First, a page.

Episode 158 — How to Change Careers After 30
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Episode 158 — How to Change Careers After 30
This is Allan McKay. Welcome to Episode 158! I’m talking about changing careers — into Visual Effects or into any creative career — after the age 30. Just to start out: This Episode is from a video I’ve published, which dove into changing careers. I wanted to try putting out easy going content. I didn’t want to spend a lot of time worrying about lighting for a video. Rather, I wanted to focus on the content. The video did do well. I’ve had comments like, “This is the exactly right video for me, right now!”
This Episode is about changing careers after 30. I get so many emails asking if “it’s too late”. We have a lot more to lose later on in life. In your 20s, you can go through a lot of failures. But at a later age, the risks that are involved are much higher. This applies to any creative career: games, design, etc.This Episode should resonate with a lot of people because it’s more about the mindset of how to approach a career change.
Let’s dive in!
FIRST THINGS FIRST:
[4:24] One of the things I’m doing this month is focus my attention on the subject of how to get started. I’m focusing on how to get traction with your career in its earlier phases. There will be a lot of high-end stuff in mid-November. In a way, we’re going back to the Best Year Yet Bootcamp this past December: http://byy.allanmckay.com/downloadbook
Email me and tell me about what obstacles you have right now. My email address is [email protected]. The more you can share the situations you’re in, the more I can make my content relevant. The more I know your pains — the better I can serve you!
[06:50] One of the biggest problems we face as artists is figuring out how much we’re worth. Typically, we go on job interviews; and when asked what we charge, we either shoot ourselves in the foot by saying we charge less than we’re worth and getting the gig — but indirectly leaving tens of thousands of dollars accumulatively over time, on the table; rather than actually asking what we should be charging. At the same time you don’t want to alienate your employer by asking for too much and leaving yourself out in the cold.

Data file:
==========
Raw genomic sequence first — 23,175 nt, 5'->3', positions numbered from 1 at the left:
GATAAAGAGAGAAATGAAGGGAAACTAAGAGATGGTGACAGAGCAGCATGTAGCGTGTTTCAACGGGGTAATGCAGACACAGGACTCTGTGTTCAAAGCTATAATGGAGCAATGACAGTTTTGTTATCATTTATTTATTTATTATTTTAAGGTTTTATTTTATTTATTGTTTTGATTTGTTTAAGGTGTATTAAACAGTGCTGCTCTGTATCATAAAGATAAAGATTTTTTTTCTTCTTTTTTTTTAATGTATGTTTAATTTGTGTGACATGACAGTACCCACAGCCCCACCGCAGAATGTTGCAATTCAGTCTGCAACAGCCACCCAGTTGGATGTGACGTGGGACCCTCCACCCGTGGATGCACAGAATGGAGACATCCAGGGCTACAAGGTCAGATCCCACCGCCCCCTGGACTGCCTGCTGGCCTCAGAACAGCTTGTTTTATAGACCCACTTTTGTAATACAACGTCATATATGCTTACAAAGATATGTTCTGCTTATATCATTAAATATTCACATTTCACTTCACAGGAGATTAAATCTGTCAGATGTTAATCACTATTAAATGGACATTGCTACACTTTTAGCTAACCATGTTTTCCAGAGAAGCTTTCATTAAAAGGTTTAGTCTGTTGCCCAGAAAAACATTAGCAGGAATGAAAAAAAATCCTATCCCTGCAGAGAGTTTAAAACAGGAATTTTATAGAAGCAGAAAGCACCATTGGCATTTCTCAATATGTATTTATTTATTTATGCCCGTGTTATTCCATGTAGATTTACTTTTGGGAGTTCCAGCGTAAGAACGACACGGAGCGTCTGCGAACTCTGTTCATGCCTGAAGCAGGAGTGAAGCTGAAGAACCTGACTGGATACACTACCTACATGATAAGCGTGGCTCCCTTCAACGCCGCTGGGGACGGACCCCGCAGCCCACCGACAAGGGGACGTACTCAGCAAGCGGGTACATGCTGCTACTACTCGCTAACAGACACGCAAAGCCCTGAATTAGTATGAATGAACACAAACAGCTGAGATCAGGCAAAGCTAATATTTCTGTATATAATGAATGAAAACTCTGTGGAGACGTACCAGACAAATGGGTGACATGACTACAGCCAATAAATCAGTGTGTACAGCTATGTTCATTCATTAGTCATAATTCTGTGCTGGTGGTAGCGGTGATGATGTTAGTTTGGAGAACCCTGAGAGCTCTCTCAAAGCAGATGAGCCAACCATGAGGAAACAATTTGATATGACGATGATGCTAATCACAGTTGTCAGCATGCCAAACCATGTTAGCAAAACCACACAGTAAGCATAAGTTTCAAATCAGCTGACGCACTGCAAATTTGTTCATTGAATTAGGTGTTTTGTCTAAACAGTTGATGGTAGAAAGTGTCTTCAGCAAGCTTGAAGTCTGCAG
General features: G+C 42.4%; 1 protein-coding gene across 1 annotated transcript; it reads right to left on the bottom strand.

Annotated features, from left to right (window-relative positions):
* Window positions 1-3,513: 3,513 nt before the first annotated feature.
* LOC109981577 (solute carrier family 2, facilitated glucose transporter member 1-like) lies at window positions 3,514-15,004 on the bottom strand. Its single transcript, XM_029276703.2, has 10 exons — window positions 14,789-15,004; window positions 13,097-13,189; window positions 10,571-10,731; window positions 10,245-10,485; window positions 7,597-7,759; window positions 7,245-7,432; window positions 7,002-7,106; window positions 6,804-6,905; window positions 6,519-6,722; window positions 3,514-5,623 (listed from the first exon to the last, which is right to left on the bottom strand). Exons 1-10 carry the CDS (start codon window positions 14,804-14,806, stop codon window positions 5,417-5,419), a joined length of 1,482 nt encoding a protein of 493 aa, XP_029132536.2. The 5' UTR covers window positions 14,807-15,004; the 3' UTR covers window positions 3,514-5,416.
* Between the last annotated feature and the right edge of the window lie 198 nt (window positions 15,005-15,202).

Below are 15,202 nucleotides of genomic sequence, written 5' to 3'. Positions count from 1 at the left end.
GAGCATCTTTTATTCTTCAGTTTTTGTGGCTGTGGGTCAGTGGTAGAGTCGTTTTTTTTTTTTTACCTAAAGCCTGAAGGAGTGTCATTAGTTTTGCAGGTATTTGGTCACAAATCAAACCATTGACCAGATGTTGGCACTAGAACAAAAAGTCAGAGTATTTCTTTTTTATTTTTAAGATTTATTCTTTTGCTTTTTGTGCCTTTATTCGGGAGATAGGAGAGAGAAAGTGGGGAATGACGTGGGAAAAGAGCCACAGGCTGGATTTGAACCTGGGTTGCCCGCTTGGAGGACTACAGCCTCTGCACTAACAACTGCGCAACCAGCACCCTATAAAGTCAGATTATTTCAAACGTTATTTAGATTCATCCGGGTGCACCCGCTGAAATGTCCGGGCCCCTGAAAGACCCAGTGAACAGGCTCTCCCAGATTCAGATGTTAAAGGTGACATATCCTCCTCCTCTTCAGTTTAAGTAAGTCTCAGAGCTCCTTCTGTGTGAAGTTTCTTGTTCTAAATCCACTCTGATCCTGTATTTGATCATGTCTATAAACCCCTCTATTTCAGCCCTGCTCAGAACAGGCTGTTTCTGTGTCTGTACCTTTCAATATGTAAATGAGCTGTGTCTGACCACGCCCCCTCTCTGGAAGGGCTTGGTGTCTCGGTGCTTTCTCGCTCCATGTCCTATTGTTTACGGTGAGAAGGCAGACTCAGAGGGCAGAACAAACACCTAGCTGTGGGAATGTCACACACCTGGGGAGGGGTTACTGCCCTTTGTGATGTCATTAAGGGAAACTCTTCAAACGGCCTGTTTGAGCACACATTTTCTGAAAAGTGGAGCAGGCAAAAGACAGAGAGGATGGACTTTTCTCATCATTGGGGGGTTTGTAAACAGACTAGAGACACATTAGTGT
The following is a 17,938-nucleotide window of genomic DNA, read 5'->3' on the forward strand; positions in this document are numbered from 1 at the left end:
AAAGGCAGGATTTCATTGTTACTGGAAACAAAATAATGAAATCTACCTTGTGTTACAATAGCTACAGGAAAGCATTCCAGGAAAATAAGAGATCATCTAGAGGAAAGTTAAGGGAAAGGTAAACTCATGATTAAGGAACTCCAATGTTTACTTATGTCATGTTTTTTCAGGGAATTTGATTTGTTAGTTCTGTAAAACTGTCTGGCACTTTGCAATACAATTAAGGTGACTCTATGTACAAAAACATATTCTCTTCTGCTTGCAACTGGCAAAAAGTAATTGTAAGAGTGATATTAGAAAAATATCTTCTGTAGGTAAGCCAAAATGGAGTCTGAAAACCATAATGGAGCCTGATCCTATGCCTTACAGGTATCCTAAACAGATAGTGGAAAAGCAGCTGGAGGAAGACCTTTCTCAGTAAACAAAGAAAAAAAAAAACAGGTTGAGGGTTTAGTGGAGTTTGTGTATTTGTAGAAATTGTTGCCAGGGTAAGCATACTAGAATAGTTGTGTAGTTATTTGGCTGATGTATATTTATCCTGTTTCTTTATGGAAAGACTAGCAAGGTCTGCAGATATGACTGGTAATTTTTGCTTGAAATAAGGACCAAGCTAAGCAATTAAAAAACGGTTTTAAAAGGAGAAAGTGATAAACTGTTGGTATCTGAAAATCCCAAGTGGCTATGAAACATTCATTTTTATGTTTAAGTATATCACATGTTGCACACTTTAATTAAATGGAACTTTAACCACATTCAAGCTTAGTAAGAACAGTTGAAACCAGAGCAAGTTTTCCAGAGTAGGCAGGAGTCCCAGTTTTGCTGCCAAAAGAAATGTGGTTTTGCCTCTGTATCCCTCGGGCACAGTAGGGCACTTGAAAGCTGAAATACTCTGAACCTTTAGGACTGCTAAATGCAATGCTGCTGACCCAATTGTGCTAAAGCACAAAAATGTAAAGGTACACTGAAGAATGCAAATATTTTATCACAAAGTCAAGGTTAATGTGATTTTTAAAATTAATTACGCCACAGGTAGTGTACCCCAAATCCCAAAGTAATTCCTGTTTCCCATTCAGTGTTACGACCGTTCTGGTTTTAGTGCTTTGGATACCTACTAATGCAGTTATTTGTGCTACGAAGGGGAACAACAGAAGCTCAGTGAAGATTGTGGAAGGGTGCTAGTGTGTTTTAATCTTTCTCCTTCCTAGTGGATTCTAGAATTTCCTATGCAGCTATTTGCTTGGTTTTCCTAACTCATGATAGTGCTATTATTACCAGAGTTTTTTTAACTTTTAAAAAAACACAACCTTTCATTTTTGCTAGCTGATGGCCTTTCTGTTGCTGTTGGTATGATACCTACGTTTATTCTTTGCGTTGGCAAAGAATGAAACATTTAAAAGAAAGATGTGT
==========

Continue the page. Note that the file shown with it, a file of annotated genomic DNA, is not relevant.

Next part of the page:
I’ve put together a website. Check it out: www.VFXRates.com! This is a chance for you to put in your level of experience, your discipline, your location — and it will give you an accurate idea what you and everyone else in your discipline should be charging. This is something I’m going to continue to build and flush out over time.
The key thing is: I don’t want to just showcase how much you should be worth — I want to hand you the tools to grow beyond that and learn:
- to negotiate better;
- to ask for the right amount of money in the right way;
- lots of other additional tools!
The information is FREE! Check it out: www.VFXRates.com! Put in your information and you will get instantly notified with how much you should be charging per hour, as a VFX Artist.
HOW TO CHANGE CAREERS AFTER 30
[08:21] I get asked this question a lot: “I want to start working in Visual Effects but I’m 35 years old, I have kids, I’m married — this ship has finally sailed, right?” “Is it too late to go after my passion?” I have so many friends and students who have switched into visual effects from another career.
[09:27] The more important question is: How do you do this switch intelligently? A lot of people think it’s too late in their life. If you’re an 18-year old, you don’t have many responsibilities. It is expected that you will go through several careers in your lifetime. When you do have those responsibilities, it’s different. You have people who depend on your income. So it’s more about switching intelligently. I’ve seen some bad results from people who didn’t make a plan or create a strategy.
[10:51] When it comes to switching careers, you need to try if you really want to be in visual effects, to begin with. You don’t know a 100% if it’s for you. Once you start investing time in something, you start being more invested in that. If you’ve been doing IT or architecture for 20 years, for example, you’ve been invested in that career. What you need to do — is test if that’s something you want to do in the first place. The grass is always greener. But the fantasy is sometimes more appealing than the reality of it. The smartest thing to do — is test the waters first:
- You could start working on your reel;
- You could start learning the programs;
- You could start moonlighting in this new field in the evenings or on weekends.
[13:00] Start doing the small stuff by doing freelance work at first. Start helping out on short films. Try to see if this is something that appeals to you. By getting this initial experience — by getting out there — you’re building yourself up. Once you get a reel you can be confident about and people start reaching out to you, you can tell them that you’re in a full-time career already. Then, you could say, “What I suggest is: I have some vacation time coming up, so why don’t I try out your studio then?” Go and use your vacation time to invest back in yourself.